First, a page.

This invention contemplates spinal implants which can be implanted within a disc space as shown in FIGS. 2 and 5 and also spinal implants for posterolateral fusions as shown in FIG. 6. The spinal implant 30 shown in FIG. 4 is particularly suited for this application. Referring to FIG. 6, the spinal implant 30 spans and contacts the transverse processes P of adjacent vertebrae V. The implant 30 maintains a space or pocket P above and across the transverse processes for new bone formation.

The composition of the ceramic will depend on the application. Spinal implants require increased strength to support the cyclic loads of the spine until fusion occurs. The strength of these implants can be increased by increasing the hydroxyapatite content of the ceramic or by supplementing the implant with metal devices such as cages. For posterolateral fusion applications which do not have the same strength requirements, the ceramic may have an increased tricalcium phosphate content. A Ca/P and HA/TCP ratio has been identified that balances all the requirements of a carrier for BMP in non-load bearing fusion applications, such as posterolateral fusions, or for use with a cage or metal fixation in load bearing fusions. In some cases the TCP content may approach 100%.

Even in non-load bearing applications, strength of the ceramic is an important consideration. The ceramic must be handled by the surgeon and must resist compression by overlying muscles to maintain a space for bone formation. A minimal amount of HA, preferably about 5%, is required for this purpose.

Advantageously, the spinal implants of the present invention may not require internal fixation. The implants are contained by the compressive forces of the surrounding muscles. Temporary external mobilization and support of the instrumented and adjacent vertebral levels, with a cervical collar, lumbar brace or the like, is generally recommended until adequate fusion is achieved.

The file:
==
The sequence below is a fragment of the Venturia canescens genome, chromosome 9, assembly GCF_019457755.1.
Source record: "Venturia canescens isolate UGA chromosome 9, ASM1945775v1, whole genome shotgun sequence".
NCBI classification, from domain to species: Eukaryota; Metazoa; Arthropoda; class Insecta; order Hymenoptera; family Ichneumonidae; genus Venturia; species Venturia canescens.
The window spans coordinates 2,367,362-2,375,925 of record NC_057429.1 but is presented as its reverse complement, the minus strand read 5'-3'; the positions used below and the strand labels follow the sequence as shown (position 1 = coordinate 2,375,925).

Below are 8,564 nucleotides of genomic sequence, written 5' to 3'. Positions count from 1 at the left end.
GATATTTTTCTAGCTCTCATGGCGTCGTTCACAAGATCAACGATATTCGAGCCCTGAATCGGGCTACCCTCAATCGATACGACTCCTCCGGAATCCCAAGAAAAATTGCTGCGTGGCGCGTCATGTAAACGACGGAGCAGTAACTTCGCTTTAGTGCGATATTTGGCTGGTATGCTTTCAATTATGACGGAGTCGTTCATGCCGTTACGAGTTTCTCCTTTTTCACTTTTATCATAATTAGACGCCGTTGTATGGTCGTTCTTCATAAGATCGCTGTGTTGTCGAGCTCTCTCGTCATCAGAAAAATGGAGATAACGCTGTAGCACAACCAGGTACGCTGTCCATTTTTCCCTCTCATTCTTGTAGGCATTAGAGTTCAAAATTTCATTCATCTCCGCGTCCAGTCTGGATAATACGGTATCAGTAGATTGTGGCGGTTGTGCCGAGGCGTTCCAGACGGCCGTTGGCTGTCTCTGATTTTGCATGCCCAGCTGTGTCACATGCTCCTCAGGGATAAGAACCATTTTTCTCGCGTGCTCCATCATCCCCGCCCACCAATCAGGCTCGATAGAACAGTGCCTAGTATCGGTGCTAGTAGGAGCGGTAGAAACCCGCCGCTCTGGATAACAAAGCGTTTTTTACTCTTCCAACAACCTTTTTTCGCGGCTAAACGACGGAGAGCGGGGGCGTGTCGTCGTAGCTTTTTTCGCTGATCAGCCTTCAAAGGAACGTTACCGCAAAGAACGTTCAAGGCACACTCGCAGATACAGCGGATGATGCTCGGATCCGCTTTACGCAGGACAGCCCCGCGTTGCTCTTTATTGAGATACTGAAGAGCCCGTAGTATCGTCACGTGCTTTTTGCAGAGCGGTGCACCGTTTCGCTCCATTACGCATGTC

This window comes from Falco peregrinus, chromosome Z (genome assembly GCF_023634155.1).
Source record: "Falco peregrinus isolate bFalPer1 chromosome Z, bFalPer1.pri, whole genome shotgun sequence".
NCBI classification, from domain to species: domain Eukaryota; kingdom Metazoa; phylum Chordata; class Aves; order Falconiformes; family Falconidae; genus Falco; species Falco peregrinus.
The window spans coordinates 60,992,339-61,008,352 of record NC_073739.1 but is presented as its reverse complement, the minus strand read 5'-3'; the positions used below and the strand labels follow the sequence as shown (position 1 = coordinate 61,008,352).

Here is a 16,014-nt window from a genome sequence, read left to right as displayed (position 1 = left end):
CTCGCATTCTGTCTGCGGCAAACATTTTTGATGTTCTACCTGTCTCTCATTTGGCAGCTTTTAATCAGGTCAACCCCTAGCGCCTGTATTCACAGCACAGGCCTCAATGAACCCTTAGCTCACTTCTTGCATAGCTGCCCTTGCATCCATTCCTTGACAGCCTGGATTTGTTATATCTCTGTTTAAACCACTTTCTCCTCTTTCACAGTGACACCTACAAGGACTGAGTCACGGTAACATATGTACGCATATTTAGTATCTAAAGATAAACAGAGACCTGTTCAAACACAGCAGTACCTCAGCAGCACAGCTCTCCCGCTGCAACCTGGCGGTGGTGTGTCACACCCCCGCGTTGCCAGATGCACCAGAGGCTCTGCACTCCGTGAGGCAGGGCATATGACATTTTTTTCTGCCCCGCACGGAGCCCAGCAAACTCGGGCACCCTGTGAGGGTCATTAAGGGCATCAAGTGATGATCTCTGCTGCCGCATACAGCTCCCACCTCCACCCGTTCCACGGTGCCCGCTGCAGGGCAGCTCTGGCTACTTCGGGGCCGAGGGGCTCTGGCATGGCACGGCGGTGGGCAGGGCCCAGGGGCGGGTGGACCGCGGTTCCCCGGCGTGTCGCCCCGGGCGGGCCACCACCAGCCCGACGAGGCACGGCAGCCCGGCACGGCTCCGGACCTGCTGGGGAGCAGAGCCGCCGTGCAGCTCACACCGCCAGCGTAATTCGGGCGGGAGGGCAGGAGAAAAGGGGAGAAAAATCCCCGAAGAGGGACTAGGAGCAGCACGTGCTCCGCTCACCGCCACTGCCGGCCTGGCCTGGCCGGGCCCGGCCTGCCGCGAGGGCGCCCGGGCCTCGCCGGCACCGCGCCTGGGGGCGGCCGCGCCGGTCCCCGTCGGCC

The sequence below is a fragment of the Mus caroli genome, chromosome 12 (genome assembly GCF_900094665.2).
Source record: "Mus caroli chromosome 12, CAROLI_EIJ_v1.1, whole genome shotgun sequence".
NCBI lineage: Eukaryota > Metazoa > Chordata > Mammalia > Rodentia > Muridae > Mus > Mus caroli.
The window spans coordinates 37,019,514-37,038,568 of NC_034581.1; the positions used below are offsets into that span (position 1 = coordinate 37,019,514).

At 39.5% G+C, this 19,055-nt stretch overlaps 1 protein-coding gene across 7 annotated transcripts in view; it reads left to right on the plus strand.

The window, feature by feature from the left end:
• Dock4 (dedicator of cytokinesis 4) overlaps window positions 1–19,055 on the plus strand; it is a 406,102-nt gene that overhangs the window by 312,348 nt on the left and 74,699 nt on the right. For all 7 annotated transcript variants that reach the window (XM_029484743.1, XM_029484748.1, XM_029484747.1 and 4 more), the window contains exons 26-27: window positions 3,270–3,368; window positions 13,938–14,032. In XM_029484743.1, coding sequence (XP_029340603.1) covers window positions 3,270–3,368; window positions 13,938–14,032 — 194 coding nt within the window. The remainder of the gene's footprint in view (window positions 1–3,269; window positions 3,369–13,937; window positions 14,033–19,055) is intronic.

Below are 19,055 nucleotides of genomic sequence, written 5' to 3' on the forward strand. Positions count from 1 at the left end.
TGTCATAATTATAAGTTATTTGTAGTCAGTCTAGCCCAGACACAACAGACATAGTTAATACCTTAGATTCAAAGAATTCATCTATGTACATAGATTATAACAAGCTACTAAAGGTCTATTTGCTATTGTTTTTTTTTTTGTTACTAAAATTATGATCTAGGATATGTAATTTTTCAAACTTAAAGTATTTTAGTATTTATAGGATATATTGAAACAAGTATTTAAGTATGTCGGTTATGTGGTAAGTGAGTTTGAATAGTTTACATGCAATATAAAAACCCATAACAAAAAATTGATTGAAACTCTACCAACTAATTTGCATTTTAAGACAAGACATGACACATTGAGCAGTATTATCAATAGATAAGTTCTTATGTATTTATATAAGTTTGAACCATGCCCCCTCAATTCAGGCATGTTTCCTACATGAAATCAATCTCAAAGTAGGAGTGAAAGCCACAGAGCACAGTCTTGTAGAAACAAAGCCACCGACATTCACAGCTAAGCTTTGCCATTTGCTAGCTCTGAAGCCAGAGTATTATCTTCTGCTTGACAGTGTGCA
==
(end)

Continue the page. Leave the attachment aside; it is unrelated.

While the invention has been illustrated and described in detail in the drawings and foregoing description, the same is to be considered as illustrative and not restrictive in character, it being understood that only the preferred embodiments have been shown and described and that all changes and modifications that come within the spirit of the invention are desired to be protected.

Patent Citations
Cited PatentFiling datePublication dateApplicantTitle
US4097935 *31 Jan 19774 Jul 1978Sterling Drug Inc.Polycrystalline ceramic oxides, fillers for dental compositions, prosthetics
US4294753 *4 Aug 198013 Oct 1981The Regents Of The University Of CaliforniaBone morphogenetic protein process
US4596574 *14 May 198424 Jun 1986The Regents Of The University Of CaliforniaBiodegradable porous ceramic delivery system for bone morphogenetic protein
US4820305 *30 Oct 198711 Apr 1989Harms JuergenPlace holder, in particular for a vertebra body